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The People Arrive.

The word "Inuit" means "the people;" for 4,000 years they have inhabited the harshest environment in which humans have ever lived - a place they call "Nunavut" meaning "Our Land"

The leaves of the giant fern rustle rus·tle  
v. rus·tled, rus·tling, rus·tles

1. To move with soft fluttering or crackling sounds.

2. To move or act energetically or with speed.

3. To forage food.
 gently in the warm breeze. A 2.5-metre-long crocodile basks in the sun. Schools of tropical fish tropical fish

Any of various small fishes of tropical origin often kept in aquariums. They are interesting for their behaviour or showiness or both. Popular varieties include the angelfish, guppy, kissing gourami, sea horse, Siamese fighting fish, and tetra.
 shimmer in the clear blue water. Another typical day in the Canadian Arctic; albeit 90 million years ago.

During the summer of 1998, Dr. John Tarduno of Rochester University dug up some fossils on Axel Heiberg Island Axel Heiberg Island (ăk`səl hī`bərg), 13,583 sq mi (35,180 sq km), in the Arctic Ocean, N Nunavut Territory, Canada, W of Ellesmere Island. . He wasn't sure what the bones were so he sent them to Dr. Don Brinkman at the Royal Tyrrell Museum of Paleontology paleontology (pā'lēəntŏl`əjē) [Gr.,= study of early beings], science of the life of past geologic periods based on fossil remains.  in Drumheller, Alberta For the retired CIA agent, see .

Drumheller is a town (formerly a city) on the Red Deer River in the Badlands of east-central Alberta, Canada. It is located  km ( mi) northeast of Calgary.
. Dr. Brinkman immediately recognized them as the remains of champsosaurs. These huge crocodile-like animals didn't hang around in cold neighbourhoods. They were cold-bloodied and needed a warm climate to survive.

The finding of champsosaur fossils so far north is evidence that the Arctic was a very different place from what it is today. Dr. Tarduno published news of his discovery in the December 1998 issue of Science. In the same issue, Dr. Brian Huber of the Smithsonian Institution Smithsonian Institution, research and education center, at Washington, D.C.; founded 1846 under terms of the will of James Smithson of London, who in 1829 bequeathed his fortune to the United States to create an establishment for the "increase and diffusion of  writes that volcanic activity and vast lava flows caused the Earth's temperature to soar between 86 and 92 million years ago.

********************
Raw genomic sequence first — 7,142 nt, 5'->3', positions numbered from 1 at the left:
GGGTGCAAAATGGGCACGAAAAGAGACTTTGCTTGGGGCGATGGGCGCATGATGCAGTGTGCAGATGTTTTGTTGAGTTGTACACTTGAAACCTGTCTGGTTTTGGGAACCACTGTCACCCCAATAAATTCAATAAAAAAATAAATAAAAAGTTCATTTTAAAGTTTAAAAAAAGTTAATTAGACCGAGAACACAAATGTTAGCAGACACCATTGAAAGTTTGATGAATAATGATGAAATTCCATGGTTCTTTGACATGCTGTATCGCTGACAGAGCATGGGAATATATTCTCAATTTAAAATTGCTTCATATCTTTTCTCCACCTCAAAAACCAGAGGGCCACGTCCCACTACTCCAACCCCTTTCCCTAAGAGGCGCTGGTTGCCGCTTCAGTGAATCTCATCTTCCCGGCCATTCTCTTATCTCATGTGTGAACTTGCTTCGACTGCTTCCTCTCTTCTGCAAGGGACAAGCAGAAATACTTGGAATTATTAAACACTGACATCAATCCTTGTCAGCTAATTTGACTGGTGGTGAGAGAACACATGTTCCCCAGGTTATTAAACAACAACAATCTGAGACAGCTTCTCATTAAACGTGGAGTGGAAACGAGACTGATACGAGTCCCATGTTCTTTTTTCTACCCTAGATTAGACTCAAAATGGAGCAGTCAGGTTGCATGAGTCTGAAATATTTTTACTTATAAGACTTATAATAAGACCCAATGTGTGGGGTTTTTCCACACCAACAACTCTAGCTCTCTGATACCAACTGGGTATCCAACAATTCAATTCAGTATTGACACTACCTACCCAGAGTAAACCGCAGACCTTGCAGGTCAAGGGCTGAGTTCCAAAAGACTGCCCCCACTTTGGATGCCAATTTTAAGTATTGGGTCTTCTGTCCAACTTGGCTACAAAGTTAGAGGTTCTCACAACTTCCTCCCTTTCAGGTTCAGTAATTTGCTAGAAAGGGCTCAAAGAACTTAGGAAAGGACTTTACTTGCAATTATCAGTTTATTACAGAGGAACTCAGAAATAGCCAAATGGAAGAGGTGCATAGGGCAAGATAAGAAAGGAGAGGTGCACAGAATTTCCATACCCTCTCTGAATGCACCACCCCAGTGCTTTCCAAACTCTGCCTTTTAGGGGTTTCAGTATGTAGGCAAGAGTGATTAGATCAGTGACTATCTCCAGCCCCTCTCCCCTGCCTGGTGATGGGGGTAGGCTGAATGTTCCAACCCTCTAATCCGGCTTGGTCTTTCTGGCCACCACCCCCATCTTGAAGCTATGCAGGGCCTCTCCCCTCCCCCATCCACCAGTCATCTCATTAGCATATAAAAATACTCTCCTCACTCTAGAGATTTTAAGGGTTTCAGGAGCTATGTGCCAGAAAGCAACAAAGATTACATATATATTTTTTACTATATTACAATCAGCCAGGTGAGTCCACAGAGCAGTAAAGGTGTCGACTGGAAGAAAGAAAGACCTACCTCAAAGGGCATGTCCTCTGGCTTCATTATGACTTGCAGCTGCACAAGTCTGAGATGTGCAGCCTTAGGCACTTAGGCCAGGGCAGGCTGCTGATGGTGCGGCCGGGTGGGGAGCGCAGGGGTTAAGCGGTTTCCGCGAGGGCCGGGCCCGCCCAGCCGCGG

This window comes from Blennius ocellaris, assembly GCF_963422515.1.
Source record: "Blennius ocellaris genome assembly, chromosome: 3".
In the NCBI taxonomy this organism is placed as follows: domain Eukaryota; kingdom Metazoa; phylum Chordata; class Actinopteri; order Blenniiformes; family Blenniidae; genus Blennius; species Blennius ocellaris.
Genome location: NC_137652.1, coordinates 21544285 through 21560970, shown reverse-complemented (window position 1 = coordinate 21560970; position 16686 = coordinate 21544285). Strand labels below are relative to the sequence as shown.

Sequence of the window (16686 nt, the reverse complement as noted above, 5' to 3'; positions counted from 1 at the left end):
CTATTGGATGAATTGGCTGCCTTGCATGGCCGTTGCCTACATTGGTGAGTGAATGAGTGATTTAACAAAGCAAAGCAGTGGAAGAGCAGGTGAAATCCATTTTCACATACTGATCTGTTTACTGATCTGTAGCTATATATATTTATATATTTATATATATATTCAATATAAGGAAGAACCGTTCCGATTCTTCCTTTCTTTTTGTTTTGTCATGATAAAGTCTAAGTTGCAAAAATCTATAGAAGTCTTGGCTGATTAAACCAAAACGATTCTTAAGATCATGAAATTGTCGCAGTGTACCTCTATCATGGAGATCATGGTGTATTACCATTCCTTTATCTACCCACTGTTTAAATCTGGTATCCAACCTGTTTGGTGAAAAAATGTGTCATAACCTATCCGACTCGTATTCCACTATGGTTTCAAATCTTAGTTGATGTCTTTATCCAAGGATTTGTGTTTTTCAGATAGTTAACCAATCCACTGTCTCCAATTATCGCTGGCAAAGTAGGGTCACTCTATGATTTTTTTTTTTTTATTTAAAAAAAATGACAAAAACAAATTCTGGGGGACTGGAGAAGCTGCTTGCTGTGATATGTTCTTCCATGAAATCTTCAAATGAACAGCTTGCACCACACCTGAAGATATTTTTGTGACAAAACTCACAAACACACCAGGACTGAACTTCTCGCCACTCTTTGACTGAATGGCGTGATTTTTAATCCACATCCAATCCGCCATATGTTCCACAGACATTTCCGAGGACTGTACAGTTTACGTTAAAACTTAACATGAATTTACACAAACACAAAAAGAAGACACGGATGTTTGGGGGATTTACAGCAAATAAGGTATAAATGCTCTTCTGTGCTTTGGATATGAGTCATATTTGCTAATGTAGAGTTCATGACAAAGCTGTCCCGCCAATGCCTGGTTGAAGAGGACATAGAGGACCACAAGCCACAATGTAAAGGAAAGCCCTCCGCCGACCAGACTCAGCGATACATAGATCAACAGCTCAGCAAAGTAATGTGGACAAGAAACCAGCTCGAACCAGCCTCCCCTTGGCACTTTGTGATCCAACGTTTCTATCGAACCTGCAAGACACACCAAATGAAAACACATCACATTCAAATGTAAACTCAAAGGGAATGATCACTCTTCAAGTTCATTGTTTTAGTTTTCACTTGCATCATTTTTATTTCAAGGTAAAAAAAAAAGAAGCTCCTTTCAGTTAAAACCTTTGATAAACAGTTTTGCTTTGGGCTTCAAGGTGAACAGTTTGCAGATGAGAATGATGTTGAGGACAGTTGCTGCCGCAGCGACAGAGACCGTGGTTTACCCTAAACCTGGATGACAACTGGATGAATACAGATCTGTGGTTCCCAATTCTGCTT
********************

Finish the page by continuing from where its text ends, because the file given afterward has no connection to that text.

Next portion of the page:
This was an ancient Greenhouse event; the kind of thing some scientists predict human activity may trigger again. Even if the burning of fossil fuels by humans doesn't cause a new Greenhouse Effect greenhouse effect: see global warming.
greenhouse effect

Warming of the Earth's surface and lower atmosphere caused by water vapour, carbon dioxide, and other trace gases in the atmosphere. Visible light from the Sun heats the Earth's surface.
 it's a certainty one will happen. This is the pattern of our planet when looked at on the scale of tens of millions of years.

Back at Drumheller, Dr. Brinkman says the polar ice caps we see today are the exception rather than the rule. Earth is usually much hotter than it is a present. But, sometime about 2.5 million years ago the Earth began to cool. Eventually, ice caps formed in the extreme north and extreme south. As the cooling trend continued, the ice caps spread.

Since this Ice Age began the caps have advanced and retreated several times. The last advance ended about 15,000 years ago when the ice reached south of what is now the Canada-U.S. border. Then, the southernmost glaciers began to melt; they are still melting and shrinking today.

About 4,000 years ago, the first hunters began to explore the Arctic coast from the west. They probably crossed the Bering Strait Bering Strait, c.55 mi (90 km) wide, between extreme NE Asia and extreme NW North America, connecting the Arctic Ocean and the Bering Sea. It is usually completely frozen over from October to June. The Diomede Islands are in the strait.  from Siberia and spread rapidly east to Greenland. These first people have been called Paleoeskimos - Paleo meaning of ancient times, and Eskimo meaning eaters of whalemeat. (The word Eskimo is no longer used today as it is considered something of an insult.)